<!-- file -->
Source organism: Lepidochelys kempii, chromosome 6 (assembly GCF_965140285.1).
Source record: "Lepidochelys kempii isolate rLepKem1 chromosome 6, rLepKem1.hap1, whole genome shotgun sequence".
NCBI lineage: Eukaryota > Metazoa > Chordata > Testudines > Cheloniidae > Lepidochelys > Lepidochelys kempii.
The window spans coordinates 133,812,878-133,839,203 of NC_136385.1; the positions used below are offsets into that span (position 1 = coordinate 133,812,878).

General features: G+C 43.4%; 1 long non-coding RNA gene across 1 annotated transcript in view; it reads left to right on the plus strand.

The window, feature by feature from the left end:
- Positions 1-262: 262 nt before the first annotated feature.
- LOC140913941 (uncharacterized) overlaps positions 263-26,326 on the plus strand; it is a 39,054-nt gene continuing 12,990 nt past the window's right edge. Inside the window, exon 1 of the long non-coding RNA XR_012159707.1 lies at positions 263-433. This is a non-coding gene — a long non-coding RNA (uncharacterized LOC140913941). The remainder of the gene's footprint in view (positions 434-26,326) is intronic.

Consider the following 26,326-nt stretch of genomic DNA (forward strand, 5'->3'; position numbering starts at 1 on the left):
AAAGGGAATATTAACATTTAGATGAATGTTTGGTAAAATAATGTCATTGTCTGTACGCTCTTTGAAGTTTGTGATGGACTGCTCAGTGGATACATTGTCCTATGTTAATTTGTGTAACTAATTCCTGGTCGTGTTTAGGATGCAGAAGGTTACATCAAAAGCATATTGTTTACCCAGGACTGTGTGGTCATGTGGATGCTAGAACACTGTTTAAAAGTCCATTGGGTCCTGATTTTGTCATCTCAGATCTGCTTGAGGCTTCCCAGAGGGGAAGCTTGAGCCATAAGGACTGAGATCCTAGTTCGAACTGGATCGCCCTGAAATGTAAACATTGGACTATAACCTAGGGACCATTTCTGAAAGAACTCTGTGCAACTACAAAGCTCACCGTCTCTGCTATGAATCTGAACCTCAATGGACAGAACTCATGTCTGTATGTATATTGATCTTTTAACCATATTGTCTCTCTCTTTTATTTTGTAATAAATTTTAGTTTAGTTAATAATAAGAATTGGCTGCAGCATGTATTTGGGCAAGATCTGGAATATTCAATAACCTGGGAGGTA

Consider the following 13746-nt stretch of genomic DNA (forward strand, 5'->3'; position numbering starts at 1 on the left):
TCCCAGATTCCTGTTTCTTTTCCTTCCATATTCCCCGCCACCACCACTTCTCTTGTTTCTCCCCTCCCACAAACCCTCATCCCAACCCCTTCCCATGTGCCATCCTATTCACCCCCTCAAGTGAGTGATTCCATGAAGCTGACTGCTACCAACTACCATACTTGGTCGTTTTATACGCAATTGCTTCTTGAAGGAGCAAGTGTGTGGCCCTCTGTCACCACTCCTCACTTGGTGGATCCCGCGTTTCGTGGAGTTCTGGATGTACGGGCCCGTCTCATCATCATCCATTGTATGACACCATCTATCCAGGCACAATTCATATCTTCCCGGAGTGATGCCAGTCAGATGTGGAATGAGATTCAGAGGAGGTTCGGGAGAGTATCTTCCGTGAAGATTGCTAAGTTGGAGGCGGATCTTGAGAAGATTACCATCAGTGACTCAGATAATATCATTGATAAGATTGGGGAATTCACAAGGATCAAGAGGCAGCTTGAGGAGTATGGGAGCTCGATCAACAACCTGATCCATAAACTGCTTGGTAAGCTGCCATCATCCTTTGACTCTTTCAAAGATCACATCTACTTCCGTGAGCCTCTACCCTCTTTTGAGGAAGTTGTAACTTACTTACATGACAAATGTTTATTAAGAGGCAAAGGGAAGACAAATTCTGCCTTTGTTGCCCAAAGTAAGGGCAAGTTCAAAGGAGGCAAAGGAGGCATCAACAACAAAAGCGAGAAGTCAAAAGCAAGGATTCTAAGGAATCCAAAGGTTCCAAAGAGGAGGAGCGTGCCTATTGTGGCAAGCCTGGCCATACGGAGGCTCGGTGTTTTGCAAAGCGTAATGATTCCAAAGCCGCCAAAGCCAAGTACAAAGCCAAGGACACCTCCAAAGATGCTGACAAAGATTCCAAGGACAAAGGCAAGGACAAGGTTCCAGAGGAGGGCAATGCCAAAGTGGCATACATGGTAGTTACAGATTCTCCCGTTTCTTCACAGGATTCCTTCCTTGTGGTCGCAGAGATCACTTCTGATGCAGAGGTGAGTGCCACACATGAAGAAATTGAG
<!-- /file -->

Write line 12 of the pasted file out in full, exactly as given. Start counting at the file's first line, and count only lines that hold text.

TCCCAGATTCCTGTTTCTTTTCCTTCCATATTCCCCGCCACCACCACTTCTCTTGTTTCTCCCCTCCCACAAACCCTCATCCCAACCCCTTCCCATGTGCCATCCTATTCACCCCCTCAAGTGAGTGATTCCATGAAGCTGACTGCTACCAACTACCATACTTGGTCGTTTTATACGCAATTGCTTCTTGAAGGAGCAAGTGTGTGGCCCTCTGTCACCACTCCTCACTTGGTGGATCCCGCGTTTCGTGGAGTTCTGGATGTACGGGCCCGTCTCATCATCATCCATTGTATGACACCATCTATCCAGGCACAATTCATATCTTCCCGGAGTGATGCCAGTCAGATGTGGAATGAGATTCAGAGGAGGTTCGGGAGAGTATCTTCCGTGAAGATTGCTAAGTTGGAGGCGGATCTTGAGAAGATTACCATCAGTGACTCAGATAATATCATTGATAAGATTGGGGAATTCACAAGGATCAAGAGGCAGCTTGAGGAGTATGGGAGCTCGATCAACAACCTGATCCATAAACTGCTTGGTAAGCTGCCATCATCCTTTGACTCTTTCAAAGATCACATCTACTTCCGTGAGCCTCTACCCTCTTTTGAGGAAGTTGTAACTTACTTACATGACAAATGTTTATTAAGAGGCAAAGGGAAGACAAATTCTGCCTTTGTTGCCCAAAGTAAGGGCAAGTTCAAAGGAGGCAAAGGAGGCATCAACAACAAAAGCGAGAAGTCAAAAGCAAGGATTCTAAGGAATCCAAAGGTTCCAAAGAGGAGGAGCGTGCCTATTGTGGCAAGCCTGGCCATACGGAGGCTCGGTGTTTTGCAAAGCGTAATGATTCCAAAGCCGCCAAAGCCAAGTACAAAGCCAAGGACACCTCCAAAGATGCTGACAAAGATTCCAAGGACAAAGGCAAGGACAAGGTTCCAGAGGAGGGCAATGCCAAAGTGGCATACATGGTAGTTACAGATTCTCCCGTTTCTTCACAGGATTCCTTCCTTGTGGTCGCAGAGATCACTTCTGATGCAGAGGTGAGTGCCACACATGAAGAAATTGAG